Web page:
Violence in Southern Sudan continues to escalate, with the latest incident claiming 140 lives, even as 10 aid agencies called for urgent international intervention to prevent a return to war between the north and south.
A senior UN official said on 7 January that at least 140 people had been killed and 90 wounded during an attack on the Wunchai region of Warrap state.
The fight occurred some time at the beginning of the year but reports emerged only after a UN security team visited the remote area by airplane two days ago.
"Local sources on the ground said at least 140 had been killed and 90 wounded," said Lise Grande, the UN Deputy Resident and Humanitarian Coordinator in Southern Sudan.
Grande, who also said several thousand cattle had been stolen, added that a military team of UN peacekeepers had left on 7 January by road to ascertain the exact situation on the ground in the wider region.
“We are deeply concerned at these reports,” Grande said.
Details of the attack coincided with the launch of a report by 10 aid agencies who cautioned that the successful holding of elections and a referendum, civilian protection, as well as increased development funding for Southern Sudan, were crucial in preventing a return to war five years after the signing of the Comprehensive Peace Agreement (CPA).
The agencies said the CPA was on the brink of collapse because of a "lethal cocktail" of rising violence, chronic poverty and political tensions.
"A great deal hangs on what can be achieved in the next 365 days," Richard Poole, director of humanitarian aid programmes for the International Rescue Committee (IRC) in Southern Sudan, told a news conference in Nairobi. "When the peace deal expires in a year, we must ensure that the chance for long-term peace and development in the region does not die with it."
Reacting to the NGOs’ report, people on the streets of Juba, the Southern Sudan capital, said they feared for the future.
"War is a possibility - we do not trust the north," said Simon Akol, a small trader.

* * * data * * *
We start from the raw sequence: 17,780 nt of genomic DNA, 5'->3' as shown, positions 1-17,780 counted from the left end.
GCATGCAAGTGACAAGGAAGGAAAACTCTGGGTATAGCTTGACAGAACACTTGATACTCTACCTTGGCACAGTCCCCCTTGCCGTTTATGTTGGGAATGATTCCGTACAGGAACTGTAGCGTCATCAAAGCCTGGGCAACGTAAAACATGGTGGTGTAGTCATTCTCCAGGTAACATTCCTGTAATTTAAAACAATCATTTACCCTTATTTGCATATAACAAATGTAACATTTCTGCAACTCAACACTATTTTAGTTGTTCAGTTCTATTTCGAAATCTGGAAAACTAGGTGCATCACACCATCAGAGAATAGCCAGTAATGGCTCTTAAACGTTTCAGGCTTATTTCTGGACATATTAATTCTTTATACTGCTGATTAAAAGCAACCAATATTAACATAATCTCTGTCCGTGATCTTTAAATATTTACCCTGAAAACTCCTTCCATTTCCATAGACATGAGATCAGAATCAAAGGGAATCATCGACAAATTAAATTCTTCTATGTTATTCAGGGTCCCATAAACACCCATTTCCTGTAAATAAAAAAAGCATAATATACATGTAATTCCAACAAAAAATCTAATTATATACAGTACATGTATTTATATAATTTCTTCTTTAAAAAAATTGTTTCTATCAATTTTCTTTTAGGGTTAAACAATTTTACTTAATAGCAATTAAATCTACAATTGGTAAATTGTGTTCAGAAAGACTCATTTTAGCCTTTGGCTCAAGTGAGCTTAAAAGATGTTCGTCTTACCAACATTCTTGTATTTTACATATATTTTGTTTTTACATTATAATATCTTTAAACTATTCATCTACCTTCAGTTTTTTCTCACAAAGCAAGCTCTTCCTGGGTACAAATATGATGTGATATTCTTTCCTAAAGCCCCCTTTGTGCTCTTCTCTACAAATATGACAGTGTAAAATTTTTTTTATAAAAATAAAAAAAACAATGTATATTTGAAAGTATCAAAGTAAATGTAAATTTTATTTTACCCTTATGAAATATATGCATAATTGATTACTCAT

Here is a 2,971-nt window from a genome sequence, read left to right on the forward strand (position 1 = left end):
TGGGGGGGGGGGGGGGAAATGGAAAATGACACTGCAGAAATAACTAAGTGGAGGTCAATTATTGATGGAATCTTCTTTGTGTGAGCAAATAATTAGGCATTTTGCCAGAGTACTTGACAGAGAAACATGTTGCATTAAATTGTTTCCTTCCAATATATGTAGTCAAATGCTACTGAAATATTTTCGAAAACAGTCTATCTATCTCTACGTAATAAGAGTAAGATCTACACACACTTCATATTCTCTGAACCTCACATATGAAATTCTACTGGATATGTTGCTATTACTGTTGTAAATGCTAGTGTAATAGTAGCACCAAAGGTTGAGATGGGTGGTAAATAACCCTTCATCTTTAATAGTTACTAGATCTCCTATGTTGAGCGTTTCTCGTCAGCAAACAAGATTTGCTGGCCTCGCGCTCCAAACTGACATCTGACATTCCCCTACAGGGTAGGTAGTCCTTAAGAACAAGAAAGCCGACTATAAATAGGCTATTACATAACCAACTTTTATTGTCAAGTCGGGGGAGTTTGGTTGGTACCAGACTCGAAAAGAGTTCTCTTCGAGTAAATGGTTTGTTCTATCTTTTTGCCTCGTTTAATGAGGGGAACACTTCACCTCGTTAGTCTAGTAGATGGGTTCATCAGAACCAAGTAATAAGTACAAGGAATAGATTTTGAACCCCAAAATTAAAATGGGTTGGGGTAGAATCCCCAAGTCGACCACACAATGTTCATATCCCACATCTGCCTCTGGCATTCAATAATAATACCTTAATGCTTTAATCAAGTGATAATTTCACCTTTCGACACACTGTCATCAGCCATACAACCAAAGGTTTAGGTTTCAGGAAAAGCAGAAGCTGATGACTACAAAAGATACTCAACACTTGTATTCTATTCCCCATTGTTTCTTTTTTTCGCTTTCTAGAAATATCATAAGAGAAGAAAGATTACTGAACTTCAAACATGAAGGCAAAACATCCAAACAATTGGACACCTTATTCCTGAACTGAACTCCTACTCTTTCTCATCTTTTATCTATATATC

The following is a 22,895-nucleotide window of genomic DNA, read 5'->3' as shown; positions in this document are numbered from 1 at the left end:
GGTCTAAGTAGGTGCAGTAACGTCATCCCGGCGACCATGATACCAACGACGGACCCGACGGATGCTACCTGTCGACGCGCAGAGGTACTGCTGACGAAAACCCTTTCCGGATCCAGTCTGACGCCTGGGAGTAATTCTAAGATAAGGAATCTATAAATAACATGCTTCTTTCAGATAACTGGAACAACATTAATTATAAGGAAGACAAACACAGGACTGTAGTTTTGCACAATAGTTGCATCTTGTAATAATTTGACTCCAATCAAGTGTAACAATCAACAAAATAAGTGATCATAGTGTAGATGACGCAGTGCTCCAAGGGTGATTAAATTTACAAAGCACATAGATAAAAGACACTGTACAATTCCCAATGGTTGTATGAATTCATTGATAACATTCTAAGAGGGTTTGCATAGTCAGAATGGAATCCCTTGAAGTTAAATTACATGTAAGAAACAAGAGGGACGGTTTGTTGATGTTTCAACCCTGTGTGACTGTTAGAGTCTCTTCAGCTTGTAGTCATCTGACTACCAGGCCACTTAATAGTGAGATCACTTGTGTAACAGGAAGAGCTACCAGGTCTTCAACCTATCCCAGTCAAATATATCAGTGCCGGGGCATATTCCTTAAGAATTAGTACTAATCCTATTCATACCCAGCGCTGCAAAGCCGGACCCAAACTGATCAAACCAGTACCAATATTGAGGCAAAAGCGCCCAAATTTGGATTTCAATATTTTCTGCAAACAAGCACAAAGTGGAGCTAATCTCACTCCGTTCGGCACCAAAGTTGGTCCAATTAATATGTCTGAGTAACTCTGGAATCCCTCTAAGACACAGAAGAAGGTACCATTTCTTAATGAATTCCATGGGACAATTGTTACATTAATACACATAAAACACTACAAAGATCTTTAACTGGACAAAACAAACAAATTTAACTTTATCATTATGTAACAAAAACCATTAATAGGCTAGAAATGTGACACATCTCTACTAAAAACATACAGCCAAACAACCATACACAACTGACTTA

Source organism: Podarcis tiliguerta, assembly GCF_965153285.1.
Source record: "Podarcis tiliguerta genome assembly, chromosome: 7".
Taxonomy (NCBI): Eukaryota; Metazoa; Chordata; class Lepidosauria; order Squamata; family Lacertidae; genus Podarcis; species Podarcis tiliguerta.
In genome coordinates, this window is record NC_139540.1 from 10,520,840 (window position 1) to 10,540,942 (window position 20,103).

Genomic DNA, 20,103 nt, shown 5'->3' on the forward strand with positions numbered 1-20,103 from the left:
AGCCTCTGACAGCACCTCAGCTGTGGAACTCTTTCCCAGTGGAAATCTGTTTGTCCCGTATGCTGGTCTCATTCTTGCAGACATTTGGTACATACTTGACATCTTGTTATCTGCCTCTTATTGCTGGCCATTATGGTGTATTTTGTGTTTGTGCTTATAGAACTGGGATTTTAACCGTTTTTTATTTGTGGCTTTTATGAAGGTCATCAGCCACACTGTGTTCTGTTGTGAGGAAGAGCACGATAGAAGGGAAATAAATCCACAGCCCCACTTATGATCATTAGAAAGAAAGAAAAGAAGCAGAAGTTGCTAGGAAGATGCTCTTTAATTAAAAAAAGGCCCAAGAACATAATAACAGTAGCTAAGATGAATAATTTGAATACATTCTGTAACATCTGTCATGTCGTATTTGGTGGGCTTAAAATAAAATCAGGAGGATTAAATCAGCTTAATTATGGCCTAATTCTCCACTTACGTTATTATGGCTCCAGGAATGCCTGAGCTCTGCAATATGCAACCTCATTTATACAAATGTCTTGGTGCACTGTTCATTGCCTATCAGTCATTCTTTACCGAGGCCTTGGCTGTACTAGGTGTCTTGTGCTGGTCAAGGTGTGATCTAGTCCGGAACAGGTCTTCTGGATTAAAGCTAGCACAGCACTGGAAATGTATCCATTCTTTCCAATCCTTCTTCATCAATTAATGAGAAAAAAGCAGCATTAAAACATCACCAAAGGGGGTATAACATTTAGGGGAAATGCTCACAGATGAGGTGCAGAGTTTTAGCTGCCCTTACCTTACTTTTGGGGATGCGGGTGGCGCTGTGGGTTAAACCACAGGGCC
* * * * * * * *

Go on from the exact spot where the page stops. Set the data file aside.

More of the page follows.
However, senior officials of the Sudan People’s Liberation Movement (SPLM), the ruling party in the south, said the risks were being exaggerated.
"Of course, we have problems with security that require a lot of attention, but we should not simply always look at the negative side of things,” said Anne Itto, the SPLM deputy secretary-general for the south.
“Of course we can do more, but we have come a long, long way since the peace deal was signed in 2005,” Itto added. "We have a government in place, as well as roads, institutions and roads being built, as well as a political space that has been created.
"Much needs to be done but we are hopeful for the future."
Not too late
Maya Mailer, a policy adviser for Oxfam and co-author of the NGOs' report, said in a statement: "It is not yet too late to avert disaster, but the next 12 months are a crossroads for Africa's largest country. Last year saw a surge in violence in Southern Sudan. This could escalate even further and become one of the biggest emergencies in Africa in 2010."
According to the agencies, at least 2,500 people were killed in 2009 and 350,000 fled their homes, "a human toll greater than occurred last year in Darfur". They said the rest of the world had largely overlooked this suffering.
The report warned of several possible flashpoints over the next 12 months including presidential, legislative and local elections in April – the first in 24 years – and a referendum in early 2011 on whether Southern Sudan becomes independent.
Warning that growing frustration over the lack of development in Southern Sudan was harming the chance for peace, the agencies noted that less than half the population had access to clean water and maternal mortality rates were among the worst in the world.
"There are fewer than 50km of tarmac road in the entire region, an area the size of France, and during heavy rains many areas are cut off for months at a time, making the delivery of humanitarian aid almost impossible," the report stated. "Some 80 percent of adults cannot read or write and one in seven children dies before their fifth birthday."
Francisco Roque, the country director of Save the Children in Southern Sudan, said: "After five years of peace, Southern Sudan remains one of the poorest regions on earth. People hoped the peace would bring economic benefits and development, but this has happened far too slowly and in some areas not at all. We are very worried about children who seem to be increasingly targeted in attacks on villages. International donors and the government must urgently improve aid to these areas.”
A return to conflict would have devastating consequences that extend far beyond Southern Sudan, the agencies said. This crisis was escalating at a time when the situation in Darfur, in western Sudan, remains one of the world's biggest humanitarian emergencies. They warned that there could not be sustainable peace in Darfur if the peace between north and south was allowed to fail.
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